> packaging on them other than the blob, but expect that they're
>  mask-prog'd 4-bit'ters.


I don't know which processor is in the Tamagotchi-brand products
but I have seen quite a few products of that type. One of the
more interesting processors that is often used in watch style
products is the Sanyo LC5800 series. It is a RISC processor with
a 15 bit instruction path and 4 bit data path. It has a
programmable gate array that is generally used to directly
multiplex an LCD display up to 120 segments or so.

The processor executed at 4096 instructions / second with a
32Khz clock and at full speed required something like 2.3uA. In
sleep mode essentially no power.

Walter Banks

1998\01\26@150712 by Wayne Foletta

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Andy:

I don't understand - all reports I have read indicate we have half idle
wafer fabs world-wide and capacity expanding in all product lines at
twice the demand rate. What's unique out Tamagotchi ASICs? Maybe the fab
houses are just turning away low margin ASIC customers.

- Wayne Foletta
BMI - Saratoga, CA

{Quote hidden}

1998\01\26@204844 by Andrew Warren

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I wrote:

> > At the Embedded Systems Conference last October, someone [Bob
> > Blick or Andy Errington, I think] mentioned that .... the
> > Tamagotchi manufacturers had locked up most of the world's ASIC
> > production, so none of the foundries were taking new
> > non-Tamagotchi designs.

and Wayne Foletta <@spam@PICLISTKILLspamspamMITVMA.MIT.EDU> replied:

> I don't understand - all reports I have read indicate we have half
> idle wafer fabs world-wide and capacity expanding in all product
> lines at twice the demand rate. What's unique out Tamagotchi ASICs?
> Maybe the fab houses are just turning away low margin ASIC
> customers.

   Maybe, Wayne... Or maybe the problem lasted only a very short
   time, or maybe the information I heard was totally wrong.

   I don't know... I was just repeating what I'd heard at the show.

   -Andy

=== Andrew Warren - KILLspamfastfwdKILLspamspamix.netcom.com
=== Fast Forward Engineering - Vista, California
=== http://www.geocities.com/SiliconValley/2499

1998\01\26@235134 by William Chops Westfield

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It's not like ALL fabs can produce a particular ASIC, right?  There's some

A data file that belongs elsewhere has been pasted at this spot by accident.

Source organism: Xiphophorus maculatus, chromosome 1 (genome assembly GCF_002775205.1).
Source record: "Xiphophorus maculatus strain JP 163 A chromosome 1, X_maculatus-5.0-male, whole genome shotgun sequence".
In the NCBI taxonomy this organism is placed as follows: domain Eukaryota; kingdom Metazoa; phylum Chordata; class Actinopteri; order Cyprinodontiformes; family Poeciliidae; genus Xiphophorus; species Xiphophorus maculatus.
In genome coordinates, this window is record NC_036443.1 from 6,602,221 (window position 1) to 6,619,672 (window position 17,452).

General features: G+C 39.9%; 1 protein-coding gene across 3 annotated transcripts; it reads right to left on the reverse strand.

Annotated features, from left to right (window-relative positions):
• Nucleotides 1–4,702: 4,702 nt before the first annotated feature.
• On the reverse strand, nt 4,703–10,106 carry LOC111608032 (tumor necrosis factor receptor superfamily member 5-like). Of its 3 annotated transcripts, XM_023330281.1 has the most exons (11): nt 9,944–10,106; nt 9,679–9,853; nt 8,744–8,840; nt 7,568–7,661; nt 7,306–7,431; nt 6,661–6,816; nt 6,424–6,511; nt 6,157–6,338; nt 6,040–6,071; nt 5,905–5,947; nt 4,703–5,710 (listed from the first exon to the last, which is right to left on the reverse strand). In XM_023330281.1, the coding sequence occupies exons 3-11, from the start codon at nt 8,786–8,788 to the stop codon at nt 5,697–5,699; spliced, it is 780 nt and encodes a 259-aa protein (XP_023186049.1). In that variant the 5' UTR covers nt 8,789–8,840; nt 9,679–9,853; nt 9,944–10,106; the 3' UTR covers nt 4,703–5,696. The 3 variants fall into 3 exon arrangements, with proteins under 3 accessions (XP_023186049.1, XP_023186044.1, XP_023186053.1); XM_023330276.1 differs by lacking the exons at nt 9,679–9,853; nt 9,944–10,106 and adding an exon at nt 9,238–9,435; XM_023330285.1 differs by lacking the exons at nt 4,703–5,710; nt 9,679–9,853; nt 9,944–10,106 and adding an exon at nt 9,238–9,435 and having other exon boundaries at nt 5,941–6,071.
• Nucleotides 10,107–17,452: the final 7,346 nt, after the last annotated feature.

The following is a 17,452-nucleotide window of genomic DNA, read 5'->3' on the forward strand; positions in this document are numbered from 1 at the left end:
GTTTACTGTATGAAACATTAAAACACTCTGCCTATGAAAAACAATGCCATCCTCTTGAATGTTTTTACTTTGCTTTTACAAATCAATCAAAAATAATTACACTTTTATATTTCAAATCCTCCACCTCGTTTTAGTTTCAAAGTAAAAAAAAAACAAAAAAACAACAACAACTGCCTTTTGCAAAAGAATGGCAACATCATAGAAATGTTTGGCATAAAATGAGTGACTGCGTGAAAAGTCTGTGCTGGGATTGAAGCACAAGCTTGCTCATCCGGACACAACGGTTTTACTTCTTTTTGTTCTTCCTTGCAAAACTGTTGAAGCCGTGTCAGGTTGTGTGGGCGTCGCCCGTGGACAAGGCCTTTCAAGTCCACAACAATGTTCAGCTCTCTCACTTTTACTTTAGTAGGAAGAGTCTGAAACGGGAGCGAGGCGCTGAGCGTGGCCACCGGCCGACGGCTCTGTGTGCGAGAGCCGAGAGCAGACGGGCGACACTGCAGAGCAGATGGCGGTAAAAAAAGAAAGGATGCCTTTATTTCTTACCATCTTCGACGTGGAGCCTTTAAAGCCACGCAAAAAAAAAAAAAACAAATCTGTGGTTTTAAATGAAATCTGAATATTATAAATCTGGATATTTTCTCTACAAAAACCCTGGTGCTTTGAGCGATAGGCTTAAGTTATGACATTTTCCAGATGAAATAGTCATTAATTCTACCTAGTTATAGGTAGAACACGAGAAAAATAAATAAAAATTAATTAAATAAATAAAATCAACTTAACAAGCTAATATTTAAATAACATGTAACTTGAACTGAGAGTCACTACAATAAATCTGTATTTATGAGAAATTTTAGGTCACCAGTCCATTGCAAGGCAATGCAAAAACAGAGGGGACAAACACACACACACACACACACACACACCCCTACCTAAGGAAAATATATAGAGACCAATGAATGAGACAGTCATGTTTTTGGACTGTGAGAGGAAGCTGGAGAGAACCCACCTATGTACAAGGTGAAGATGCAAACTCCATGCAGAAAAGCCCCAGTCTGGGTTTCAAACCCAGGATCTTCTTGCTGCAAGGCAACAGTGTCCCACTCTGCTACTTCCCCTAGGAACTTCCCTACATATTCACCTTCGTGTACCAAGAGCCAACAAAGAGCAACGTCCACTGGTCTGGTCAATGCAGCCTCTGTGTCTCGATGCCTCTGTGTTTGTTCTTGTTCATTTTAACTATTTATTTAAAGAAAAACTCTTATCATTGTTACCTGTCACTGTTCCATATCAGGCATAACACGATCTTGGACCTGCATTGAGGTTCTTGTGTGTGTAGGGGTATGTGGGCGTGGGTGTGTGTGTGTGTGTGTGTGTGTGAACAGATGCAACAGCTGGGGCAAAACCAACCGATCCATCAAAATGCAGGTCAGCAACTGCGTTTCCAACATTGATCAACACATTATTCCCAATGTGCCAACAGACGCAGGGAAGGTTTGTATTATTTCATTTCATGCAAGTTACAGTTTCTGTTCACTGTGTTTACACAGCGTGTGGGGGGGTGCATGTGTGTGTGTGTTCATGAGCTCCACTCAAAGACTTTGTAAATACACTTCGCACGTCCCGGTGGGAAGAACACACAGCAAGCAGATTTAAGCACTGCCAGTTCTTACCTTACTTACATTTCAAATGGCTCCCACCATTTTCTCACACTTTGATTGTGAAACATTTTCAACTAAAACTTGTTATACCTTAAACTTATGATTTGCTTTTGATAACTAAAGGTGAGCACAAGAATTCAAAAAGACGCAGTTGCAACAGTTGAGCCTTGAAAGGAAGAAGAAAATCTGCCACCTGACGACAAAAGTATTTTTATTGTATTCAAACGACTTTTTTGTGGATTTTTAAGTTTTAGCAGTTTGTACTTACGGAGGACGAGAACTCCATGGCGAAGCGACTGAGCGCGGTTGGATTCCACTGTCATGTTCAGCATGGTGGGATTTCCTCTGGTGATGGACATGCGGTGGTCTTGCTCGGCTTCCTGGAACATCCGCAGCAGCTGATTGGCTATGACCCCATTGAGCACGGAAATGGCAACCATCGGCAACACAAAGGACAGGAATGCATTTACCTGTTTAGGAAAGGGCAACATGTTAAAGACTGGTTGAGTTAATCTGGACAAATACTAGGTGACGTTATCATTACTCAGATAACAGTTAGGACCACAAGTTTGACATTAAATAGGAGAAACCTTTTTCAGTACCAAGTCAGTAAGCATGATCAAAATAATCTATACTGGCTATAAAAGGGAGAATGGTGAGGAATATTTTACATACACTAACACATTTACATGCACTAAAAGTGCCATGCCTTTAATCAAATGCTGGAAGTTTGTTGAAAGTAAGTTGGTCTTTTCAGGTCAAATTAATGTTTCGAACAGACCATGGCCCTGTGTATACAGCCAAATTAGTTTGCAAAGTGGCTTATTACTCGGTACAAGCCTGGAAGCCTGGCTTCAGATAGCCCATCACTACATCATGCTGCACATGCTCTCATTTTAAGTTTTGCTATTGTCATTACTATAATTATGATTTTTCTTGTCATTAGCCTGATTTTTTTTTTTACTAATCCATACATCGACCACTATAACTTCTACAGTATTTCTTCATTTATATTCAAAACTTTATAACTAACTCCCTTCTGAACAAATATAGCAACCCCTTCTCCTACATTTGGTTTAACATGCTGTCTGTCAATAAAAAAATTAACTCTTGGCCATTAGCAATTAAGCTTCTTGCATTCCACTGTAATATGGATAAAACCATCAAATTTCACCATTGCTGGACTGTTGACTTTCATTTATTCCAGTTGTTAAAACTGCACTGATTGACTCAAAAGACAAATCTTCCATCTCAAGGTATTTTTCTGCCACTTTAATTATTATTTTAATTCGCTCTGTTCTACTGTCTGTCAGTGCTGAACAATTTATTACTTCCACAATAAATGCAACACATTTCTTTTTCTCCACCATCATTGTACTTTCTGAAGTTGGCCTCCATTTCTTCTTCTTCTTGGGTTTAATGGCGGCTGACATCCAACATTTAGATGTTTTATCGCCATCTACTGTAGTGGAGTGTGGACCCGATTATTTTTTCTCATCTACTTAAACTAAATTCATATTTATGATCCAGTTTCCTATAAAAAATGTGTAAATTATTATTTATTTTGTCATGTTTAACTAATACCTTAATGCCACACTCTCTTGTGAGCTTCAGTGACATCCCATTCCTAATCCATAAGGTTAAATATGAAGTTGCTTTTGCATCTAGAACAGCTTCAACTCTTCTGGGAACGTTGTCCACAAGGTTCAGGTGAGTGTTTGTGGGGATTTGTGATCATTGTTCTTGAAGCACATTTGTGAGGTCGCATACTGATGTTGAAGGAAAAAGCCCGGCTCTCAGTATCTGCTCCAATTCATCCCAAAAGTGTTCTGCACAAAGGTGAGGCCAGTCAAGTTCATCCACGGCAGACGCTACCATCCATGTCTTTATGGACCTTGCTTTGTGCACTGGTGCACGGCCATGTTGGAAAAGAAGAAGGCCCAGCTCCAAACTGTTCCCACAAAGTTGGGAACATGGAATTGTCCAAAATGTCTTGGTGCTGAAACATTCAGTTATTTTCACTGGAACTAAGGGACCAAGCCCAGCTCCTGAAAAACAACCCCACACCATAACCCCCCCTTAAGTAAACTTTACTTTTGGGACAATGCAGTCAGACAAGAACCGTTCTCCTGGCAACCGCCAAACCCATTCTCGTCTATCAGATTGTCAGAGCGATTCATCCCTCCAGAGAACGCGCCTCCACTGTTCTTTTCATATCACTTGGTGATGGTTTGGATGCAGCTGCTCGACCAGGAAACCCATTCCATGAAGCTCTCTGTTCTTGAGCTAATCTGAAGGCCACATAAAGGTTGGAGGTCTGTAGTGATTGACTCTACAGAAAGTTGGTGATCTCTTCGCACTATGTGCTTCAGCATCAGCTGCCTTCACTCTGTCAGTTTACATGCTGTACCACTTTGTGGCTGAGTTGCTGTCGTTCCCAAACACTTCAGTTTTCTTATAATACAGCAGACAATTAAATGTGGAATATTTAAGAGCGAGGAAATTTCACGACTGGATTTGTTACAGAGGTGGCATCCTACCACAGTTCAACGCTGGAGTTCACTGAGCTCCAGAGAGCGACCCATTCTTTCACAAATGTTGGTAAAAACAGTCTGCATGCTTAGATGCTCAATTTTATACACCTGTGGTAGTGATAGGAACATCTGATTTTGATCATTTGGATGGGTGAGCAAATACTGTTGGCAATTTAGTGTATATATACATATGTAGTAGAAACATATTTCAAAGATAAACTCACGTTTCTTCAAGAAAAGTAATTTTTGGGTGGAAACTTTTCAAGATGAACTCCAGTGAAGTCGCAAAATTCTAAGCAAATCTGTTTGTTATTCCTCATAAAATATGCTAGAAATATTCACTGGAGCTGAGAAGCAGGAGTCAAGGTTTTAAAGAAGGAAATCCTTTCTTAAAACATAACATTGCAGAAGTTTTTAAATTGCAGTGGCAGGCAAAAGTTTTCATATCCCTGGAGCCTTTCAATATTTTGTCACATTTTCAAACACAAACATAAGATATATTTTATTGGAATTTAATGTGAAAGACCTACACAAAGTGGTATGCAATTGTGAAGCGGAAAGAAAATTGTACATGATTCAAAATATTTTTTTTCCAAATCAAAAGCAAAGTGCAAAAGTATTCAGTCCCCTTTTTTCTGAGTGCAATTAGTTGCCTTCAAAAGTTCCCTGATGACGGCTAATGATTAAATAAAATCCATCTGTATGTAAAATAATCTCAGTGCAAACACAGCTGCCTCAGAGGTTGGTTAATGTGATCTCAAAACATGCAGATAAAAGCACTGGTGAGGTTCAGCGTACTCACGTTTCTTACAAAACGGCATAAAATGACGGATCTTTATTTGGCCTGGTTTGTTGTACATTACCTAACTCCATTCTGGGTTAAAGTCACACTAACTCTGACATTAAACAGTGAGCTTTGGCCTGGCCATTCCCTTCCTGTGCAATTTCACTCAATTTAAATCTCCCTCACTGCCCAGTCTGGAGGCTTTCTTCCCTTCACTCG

pretty vendor dependent stuff under most of those (unless you mean that
they're full custom chips, perhaps.  ASIC can be an overly general term.)

I don't have any trouble believing that a wildly successful product could
have tied up vendor XYZ's fab capacity, or even all the "silicon foundry"
fab providers, but it seems unlikely that they could have tied up ALL the
ASIC production capacity.

BillW

1998\01\27@120807 by Bob Blick

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It wasn't me talking about them at ESC, but I have a secondhand experience
I could share.

I think chipmakers spend most of their time trying to steal work from
other chipmakers, so when you call them, they are caught unawares and are
suspicious. They will quote giant "go-away" prices to you, even if you
want something as simple as a hex inverter with a funny pinout or a diode
array.

After you finally find a company who will talk to you, you go through a
very lengthy process that turns out to cost a lot more in NRE charges than
first quoted. And the per-piece cost goes up because the original quote
was only valid for 100 nanoseconds.

Your project is turned over to the most junior group of people in the
company. They have never actually done this work before, only brought
coffee to the senior staff.

The parts arrive late and do not work. They fix some of the problems and
run a second batch, which still does not work. They refuse to do anything
more on the job. You get some of your up-front money back. All this took
only 9 agonizing months.

Your mileage may vary :-)

-bob

1998\01\28@203722 by Paul BRITTON

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I read something that concurs with what Andy Warren reported, in
Electronic Times or Electronics Weekly a few months back.....Probably, a
short term thing.......bit like the toy really!



TTFN Paul